RISC Completes Its Third Year Offering Students a Sneak-Peek Into the Intelligence World
Interns from a range of disciplines and across the country visited ARLIS last week to share the findings and outputs of their 10-week Research for Intelligence and Security Challenges (RISC) Initiative project with government sponsors, ARLIS researchers, and their RISC intern peers.
RISC began in 2020 to introduce students to career opportunities within the Department of Defense and Intelligence Communities. They develop technical capabilities addressing real-world problems posed by government operators and supported with realistic data sets and other materials.
Teams of two-to-four interns gain hands-on experience in areas touching social and behavioral sciences, computer science, information science, engineering, mathematics, statistics, and data and library science.
The program is cross-disciplinary by design.
“Challenges intelligence communities face don’t neatly fall into one area of study,” said Erin Fitzgerald, who leads RISC and the Intelligence and Security University Research Enterprise. “It takes a multidisciplinary approach to address them. RISC provides the opportunity to engage teams of students with different backgrounds to apply research that can help solve real problems.”
Cody Arigo worked with one agency to use data analytics to better predict future, national-level threats, geopolitical instability and crises.
“I worked with an interdisciplinary team of members who have very different backgrounds and skill sets from my own,” said Arigo, who is studying for his master’s degree in Public Policy, concentrating in International Security and Economic Policy, at the University of Maryland. His teammates study cognitive science, applied mathematics, philosophy, and forensic and legal psychology.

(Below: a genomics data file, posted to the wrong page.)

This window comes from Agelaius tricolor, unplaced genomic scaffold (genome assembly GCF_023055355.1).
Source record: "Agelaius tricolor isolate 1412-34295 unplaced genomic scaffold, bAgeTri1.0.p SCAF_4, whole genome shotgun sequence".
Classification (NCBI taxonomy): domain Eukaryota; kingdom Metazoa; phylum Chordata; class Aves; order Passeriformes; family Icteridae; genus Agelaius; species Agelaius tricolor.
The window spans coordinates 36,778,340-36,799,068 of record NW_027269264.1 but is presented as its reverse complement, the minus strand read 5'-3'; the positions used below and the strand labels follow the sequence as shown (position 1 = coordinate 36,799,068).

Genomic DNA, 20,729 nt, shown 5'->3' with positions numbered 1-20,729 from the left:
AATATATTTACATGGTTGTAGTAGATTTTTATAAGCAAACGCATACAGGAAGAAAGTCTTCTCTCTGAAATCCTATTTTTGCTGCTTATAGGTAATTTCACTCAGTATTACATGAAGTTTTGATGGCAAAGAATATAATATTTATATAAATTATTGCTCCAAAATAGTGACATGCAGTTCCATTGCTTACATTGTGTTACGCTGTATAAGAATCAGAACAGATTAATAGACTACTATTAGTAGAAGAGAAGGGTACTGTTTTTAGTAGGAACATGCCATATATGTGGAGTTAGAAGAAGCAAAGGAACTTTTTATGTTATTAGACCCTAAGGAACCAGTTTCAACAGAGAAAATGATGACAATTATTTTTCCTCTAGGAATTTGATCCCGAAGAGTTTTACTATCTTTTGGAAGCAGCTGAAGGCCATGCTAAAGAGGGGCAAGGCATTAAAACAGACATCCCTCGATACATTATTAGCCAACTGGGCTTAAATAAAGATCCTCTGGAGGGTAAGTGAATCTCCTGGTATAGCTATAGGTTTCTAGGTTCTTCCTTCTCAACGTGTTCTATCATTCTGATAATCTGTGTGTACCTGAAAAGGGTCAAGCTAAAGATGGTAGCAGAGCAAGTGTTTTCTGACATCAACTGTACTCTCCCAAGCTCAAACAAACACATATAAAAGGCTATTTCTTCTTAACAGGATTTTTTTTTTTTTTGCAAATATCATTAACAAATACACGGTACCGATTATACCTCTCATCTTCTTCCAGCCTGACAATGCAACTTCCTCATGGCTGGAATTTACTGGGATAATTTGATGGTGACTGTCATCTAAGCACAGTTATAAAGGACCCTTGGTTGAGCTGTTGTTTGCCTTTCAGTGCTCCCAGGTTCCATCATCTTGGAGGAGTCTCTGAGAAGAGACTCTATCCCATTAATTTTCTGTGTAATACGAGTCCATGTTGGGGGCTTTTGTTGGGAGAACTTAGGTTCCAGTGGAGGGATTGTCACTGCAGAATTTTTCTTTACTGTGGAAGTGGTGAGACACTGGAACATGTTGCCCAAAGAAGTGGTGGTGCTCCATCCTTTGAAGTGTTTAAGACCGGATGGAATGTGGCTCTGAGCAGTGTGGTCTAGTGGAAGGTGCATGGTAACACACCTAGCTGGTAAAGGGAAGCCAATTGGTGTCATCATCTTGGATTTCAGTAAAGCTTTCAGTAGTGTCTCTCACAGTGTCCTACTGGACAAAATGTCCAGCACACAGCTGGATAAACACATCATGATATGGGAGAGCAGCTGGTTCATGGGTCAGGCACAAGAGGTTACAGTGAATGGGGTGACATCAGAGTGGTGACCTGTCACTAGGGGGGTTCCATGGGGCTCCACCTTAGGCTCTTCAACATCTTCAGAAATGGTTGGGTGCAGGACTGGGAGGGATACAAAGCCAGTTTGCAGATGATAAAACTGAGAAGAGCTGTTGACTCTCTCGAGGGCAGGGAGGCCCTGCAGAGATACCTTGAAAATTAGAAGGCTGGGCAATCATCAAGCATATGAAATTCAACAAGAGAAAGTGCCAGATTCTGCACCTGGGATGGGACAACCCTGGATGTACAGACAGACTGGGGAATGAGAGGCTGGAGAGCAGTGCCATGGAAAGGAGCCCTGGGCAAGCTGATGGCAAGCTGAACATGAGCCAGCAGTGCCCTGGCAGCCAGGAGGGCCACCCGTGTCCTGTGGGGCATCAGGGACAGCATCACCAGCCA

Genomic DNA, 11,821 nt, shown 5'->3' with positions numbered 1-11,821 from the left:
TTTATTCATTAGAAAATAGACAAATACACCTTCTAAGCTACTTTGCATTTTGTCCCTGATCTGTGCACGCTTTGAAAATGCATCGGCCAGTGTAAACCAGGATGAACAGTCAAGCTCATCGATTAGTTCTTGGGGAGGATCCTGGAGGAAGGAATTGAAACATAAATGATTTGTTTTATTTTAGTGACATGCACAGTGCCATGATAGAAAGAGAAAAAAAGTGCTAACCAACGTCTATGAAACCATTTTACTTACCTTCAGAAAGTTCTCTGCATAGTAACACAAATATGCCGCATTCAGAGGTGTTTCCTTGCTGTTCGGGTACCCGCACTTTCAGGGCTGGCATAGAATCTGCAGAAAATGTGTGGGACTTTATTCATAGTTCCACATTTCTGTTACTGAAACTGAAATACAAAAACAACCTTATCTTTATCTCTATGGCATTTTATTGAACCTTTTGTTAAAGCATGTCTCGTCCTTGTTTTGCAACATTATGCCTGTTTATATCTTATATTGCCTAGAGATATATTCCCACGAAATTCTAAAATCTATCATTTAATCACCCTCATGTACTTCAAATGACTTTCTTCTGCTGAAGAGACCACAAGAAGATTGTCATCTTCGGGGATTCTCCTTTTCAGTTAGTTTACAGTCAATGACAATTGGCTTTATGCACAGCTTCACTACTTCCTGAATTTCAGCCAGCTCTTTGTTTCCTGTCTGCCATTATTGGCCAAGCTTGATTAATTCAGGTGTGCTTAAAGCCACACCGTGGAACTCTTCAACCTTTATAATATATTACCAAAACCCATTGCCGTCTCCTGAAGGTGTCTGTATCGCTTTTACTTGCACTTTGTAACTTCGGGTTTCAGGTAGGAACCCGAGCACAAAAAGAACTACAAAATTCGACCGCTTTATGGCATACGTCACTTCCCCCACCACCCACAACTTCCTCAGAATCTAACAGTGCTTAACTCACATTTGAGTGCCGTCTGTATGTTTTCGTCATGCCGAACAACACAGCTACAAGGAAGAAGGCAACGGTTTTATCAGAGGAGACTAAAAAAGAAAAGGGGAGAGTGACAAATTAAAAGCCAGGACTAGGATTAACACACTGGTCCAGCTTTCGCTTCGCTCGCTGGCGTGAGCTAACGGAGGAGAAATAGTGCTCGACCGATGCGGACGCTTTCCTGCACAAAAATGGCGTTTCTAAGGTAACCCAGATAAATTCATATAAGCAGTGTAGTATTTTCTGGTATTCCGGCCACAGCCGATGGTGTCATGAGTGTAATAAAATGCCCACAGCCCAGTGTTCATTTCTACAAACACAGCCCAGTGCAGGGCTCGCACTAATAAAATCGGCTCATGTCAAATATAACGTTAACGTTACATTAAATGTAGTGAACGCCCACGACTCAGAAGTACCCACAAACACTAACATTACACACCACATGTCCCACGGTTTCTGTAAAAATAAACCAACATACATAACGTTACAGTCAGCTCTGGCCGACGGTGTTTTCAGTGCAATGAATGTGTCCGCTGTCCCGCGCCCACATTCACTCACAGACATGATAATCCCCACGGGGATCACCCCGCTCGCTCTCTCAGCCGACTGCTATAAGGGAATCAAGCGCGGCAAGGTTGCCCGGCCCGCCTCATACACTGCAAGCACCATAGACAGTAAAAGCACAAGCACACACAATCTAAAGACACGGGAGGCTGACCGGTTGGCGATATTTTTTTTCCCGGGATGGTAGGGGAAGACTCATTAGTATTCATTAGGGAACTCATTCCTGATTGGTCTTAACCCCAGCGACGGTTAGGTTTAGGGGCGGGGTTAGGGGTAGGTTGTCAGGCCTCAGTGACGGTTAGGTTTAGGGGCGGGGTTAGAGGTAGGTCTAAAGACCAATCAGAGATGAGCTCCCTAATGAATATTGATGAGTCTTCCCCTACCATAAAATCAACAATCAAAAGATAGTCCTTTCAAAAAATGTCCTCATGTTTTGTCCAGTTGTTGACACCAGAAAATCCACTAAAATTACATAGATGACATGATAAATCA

“The government works a lot through interagency coordination,” Arigo said. “Getting hands-on experience in this interdisciplinary work has been great for me.”
Similarly, Becca Horst, who is studying brain and cognitive science with a minor in Russian language and literature at the University of Illinois, learned about effective communication and collaboration with a geographically dispersed team. Not all students attend the same university, similar to government agencies that aren’t co-located.
Horst, a signals intelligence analyst in the Illinois Army National Guard, and her teammates developed a war-gaming exercise to help their sponsor protect members of its military units.
RISC interns have always worked as virtual teams, but 2022 was the first year they could celebrate in person at ARLIS, given the challenges with COVID-19.
The program has rapidly grown from 15 interns in 2000 to 35 in 2021 and 103 in 2022. Its goal is to expose students, who may not think they have the right skills for or interest in intelligence, to careers that feed a pipeline of cleared employees needed in DOD.
The demand for employees who have security clearances, which the RISC program sponsors for its interns, far outpaces the supply of qualified workers, according to Clearance Jobs, which started publishing a bi-annual updates on the security market in January 2022.
“This threatens national security,” said Fitzgerald.
Jasmine Phillips, a U.S. citizen who recently graduated from Leiden University in the Netherlands with a bachelor’s degree in Security Studies and dual minors in Public Administration and Intelligence Studies, is undergoing the security clearance process. She and her team briefed their military sponsors about their work, which examined U.S. and allied partners’ intelligence and security modernization.
“I see myself working in the government,” Phillips said. “There are a lot of opportunities and I appreciate that the work I’m doing would be very impactful and serve the greater purpose.”
Liam McCarthy isn’t sure yet if he’ll pursue an intelligence career. He’s a rising senior at the University of Maryland studying physics and says he can see himself as a government engineer or researcher. His second year with RISC, he and his team created a point cloud reconstruction model prototype, using light-detection and ranging, more commonly referred to as LiDAR, to take scans for machine learning.
“Maybe,” McCarthy said. “There are a few interesting fields in the intelligence community that have caught my attention.”
ARLIS leaders plan to grow RISC in 2023, offering more interns the opportunity learn more about a career in intelligence. The application process begins this fall.